ISSN 1662-4009 (online)

ESPE Yearbook of Paediatric Endocrinology (2021) 18 4.8 | DOI: 10.1530/ey.18.4.8

ESPEYB18 4. Growth and Growth Factors Growth Hormone Therapy: Safety (4 abstracts)

4.8. Longitudinal study on metabolic health in adults SGA during 5 years after GH with or without 2 years of GnRHa treatment

Wesley J. Goedegebuure , Manouk van der Steen , Gerthe F Kerkhof & Anita CS Hokken-Koelega

Department of Paediatrics, Subdivision Endocrinology, Erasmus University Medical Centre, Rotterdam, The Netherlands.

J Clin Endocrinol Metab, August 2020, 105(8):e2796–e2806. doi: 10.1210/clinem/dgaa287. PMID: 32436961

The aim of this longitudinal study was to investigate the potential long-term adverse effects of combined GnRHa/GH treatment on metabolic and bone health in short SGA children. Reassuring data are found at 5 years after cessation of GH therapy.

Children born small for gestational age (SGA) have weight and/or length at birth less than -2 SDS for gestational age (1),(2). Approximately 10% of SGA children do not catch-up their growth retardation and have permanent short stature. Growth Hormone (GH) treatment is effective in improving the growth outcome of SGA children especially when therapy is started well before the onset of puberty. In children born SGA with predicted adult height less than -2.5 S.D., the combined therapy with GH plus 2-years gonadotropin releasing hormone analogues (GnRHa) has been suggested to postpone puberty and eventually increase adult height (3). Therapy with GnRH analogues may affect fat deposition, BMI and bone density as shown in retrospective studies conducted in children with central precocious puberty.

In this study, insulin sensitivity and β-cell function (by frequently sampled intravenous glucose tolerance tests, FSIGT), blood pressure, serum lipid levels, body composition and bone mineral density (by dual-energy x-ray absorptiometry (DXA) scans), were assessed during the 5 years after cessation of GH therapy in SGA young adults who were treated during childhood with the combination of GH+GnRHa (n=112) compared to those treated with GH alone (n=251) and 145 age-matched adults born appropriate for gestational age (AGA). In the GH treated group, a subgroup (n=95) was randomly assigned to treatment with either GH 1 or 2 mg/m2/day (~ 0.033 or 0.067 mg/kg/d).

At 5 years after discontinuation of GH therapy, the three groups showed no significant differences in fat mass, FSIGT results, blood pressure, serum lipid levels and bone mineral density. Total fat mass and trunk fat were lower, and lean body mass was higher in those treated with 2 mg GH/m2/day, compared to 1 mg GH/m2/day, whereas FSIGT results, limb fat, blood pressure, serum lipid levels, and bone density were similar in both GH-dose groups.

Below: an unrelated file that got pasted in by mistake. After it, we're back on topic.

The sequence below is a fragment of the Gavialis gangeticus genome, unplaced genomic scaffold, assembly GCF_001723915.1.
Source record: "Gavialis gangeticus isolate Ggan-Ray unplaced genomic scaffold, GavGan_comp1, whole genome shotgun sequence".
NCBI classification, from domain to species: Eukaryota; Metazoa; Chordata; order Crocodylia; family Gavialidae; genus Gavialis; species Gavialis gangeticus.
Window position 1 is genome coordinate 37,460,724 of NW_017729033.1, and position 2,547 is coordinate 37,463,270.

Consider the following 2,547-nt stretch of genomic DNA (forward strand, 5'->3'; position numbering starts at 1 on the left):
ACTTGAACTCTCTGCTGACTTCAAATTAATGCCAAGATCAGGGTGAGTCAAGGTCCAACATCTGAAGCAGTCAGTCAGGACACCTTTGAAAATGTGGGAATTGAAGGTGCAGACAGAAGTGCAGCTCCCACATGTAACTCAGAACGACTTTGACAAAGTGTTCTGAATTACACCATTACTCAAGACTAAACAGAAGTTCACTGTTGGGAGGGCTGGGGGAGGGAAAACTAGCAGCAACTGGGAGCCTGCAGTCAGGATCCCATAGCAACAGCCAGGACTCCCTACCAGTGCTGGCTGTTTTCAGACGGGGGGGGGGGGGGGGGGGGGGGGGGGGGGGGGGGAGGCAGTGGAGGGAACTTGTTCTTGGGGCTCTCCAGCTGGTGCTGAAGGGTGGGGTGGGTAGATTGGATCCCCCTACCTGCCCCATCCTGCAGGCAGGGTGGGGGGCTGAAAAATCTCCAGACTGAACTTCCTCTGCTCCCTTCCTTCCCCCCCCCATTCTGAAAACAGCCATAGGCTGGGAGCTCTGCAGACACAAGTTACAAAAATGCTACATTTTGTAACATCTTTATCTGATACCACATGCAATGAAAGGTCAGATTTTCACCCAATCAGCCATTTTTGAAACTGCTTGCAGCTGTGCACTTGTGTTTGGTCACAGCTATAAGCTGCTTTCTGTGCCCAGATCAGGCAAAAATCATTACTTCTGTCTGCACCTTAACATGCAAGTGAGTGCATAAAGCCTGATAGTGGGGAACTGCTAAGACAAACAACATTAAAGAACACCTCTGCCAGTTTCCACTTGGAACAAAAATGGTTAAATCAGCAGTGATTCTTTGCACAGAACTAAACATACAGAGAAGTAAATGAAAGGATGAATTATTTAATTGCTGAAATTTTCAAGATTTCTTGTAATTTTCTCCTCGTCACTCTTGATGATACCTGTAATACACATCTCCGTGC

This further elegant study from the Rotterdam team shows that combined GnRHa/GH therapy is not associated with long-term adverse effects on metabolism, body composition and bone mineralization markers. However, the efficacy of the combined GH/GnRHa therapy has to be tested in a larger group of short SGA children before being transferred to clinical practice. Moreover, it has to be pointed out that the available metabolic markers are a surrogate of the real cardiometabolic status. In this regard, two recent studies reporting an increased long-term cardiovascular morbidity (4) and mortality (5) in SGA young adults treated with GH during childhood raises concern about a potential, likely IGF1-mediated, adverse effect on endothelial function, whose detection may elude the standard metabolic assessment (6).

Reference: 1. Saenger P, Czernichow P, Hughes I, Reiter EO. Small for gestational age: short stature and beyond. Endocr Rev. 2007;28(2):219–51.2. Clayton PE, Cianfarani S, Czernichow P, Johannsson G, Rapaport R, Rogol A. Management of the child born small for gestational age through to adulthood: a consensus statement of the International Societies of Pediatric Endocrinology and the Growth Hormone Research Society. J Clin Endocrinol Metab. 2007;92(3):804–10.3. Lem AJ, van der Kaay DC, de Ridder MA, Bakker-van Waarde WM, van der Hulst FJ, Mulder JC, et al. Adult height in short children born SGA treated with growth hormone and gonadotropin releasing hormone analog: results of a randomized, dose-response GH trial. J Clin Endocrinol Metab. 2012;97(11):4096–105.4. Sävendahl L, Cooke R, Tidblad A, Beckers D, Butler G, Cianfarani S, et al. Long-term mortality after childhood growth hormone treatment: the SAGhE cohort study. Lancet Diabetes Endocrinol. 2020;8(8):683–92.5. Tidblad A, Bottai M, Kieler H, Albertsson-Wikland K, Sävendahl L. Association of Childhood Growth Hormone Treatment With Long-term Cardiovascular Morbidity. JAMA Pediatr. 2021;175(2):e205199.6. Bach LA. Endothelial cells and the IGF system. J Mol Endocrinol. 2015;54(1):R1–13.

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